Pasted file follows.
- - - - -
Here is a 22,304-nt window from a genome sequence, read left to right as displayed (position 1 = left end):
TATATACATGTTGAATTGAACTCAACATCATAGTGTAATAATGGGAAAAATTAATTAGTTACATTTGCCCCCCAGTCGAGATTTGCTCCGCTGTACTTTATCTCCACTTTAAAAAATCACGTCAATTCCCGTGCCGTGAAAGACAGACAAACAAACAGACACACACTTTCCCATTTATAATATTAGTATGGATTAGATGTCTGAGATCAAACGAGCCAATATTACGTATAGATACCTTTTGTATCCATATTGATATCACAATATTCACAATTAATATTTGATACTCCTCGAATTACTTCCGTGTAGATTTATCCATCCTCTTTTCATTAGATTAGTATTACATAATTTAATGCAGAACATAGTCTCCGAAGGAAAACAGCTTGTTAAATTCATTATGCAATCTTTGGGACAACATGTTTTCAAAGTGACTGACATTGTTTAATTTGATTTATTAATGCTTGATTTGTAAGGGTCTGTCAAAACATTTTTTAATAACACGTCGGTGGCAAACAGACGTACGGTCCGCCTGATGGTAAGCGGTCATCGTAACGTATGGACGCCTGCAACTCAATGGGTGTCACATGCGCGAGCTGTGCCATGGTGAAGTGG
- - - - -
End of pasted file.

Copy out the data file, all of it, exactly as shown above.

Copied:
Here is a 22,304-nt window from a genome sequence, read left to right as displayed (position 1 = left end):
TATATACATGTTGAATTGAACTCAACATCATAGTGTAATAATGGGAAAAATTAATTAGTTACATTTGCCCCCCAGTCGAGATTTGCTCCGCTGTACTTTATCTCCACTTTAAAAAATCACGTCAATTCCCGTGCCGTGAAAGACAGACAAACAAACAGACACACACTTTCCCATTTATAATATTAGTATGGATTAGATGTCTGAGATCAAACGAGCCAATATTACGTATAGATACCTTTTGTATCCATATTGATATCACAATATTCACAATTAATATTTGATACTCCTCGAATTACTTCCGTGTAGATTTATCCATCCTCTTTTCATTAGATTAGTATTACATAATTTAATGCAGAACATAGTCTCCGAAGGAAAACAGCTTGTTAAATTCATTATGCAATCTTTGGGACAACATGTTTTCAAAGTGACTGACATTGTTTAATTTGATTTATTAATGCTTGATTTGTAAGGGTCTGTCAAAACATTTTTTAATAACACGTCGGTGGCAAACAGACGTACGGTCCGCCTGATGGTAAGCGGTCATCGTAACGTATGGACGCCTGCAACTCAATGGGTGTCACATGCGCGAGCTGTGCCATGGTGAAGTGG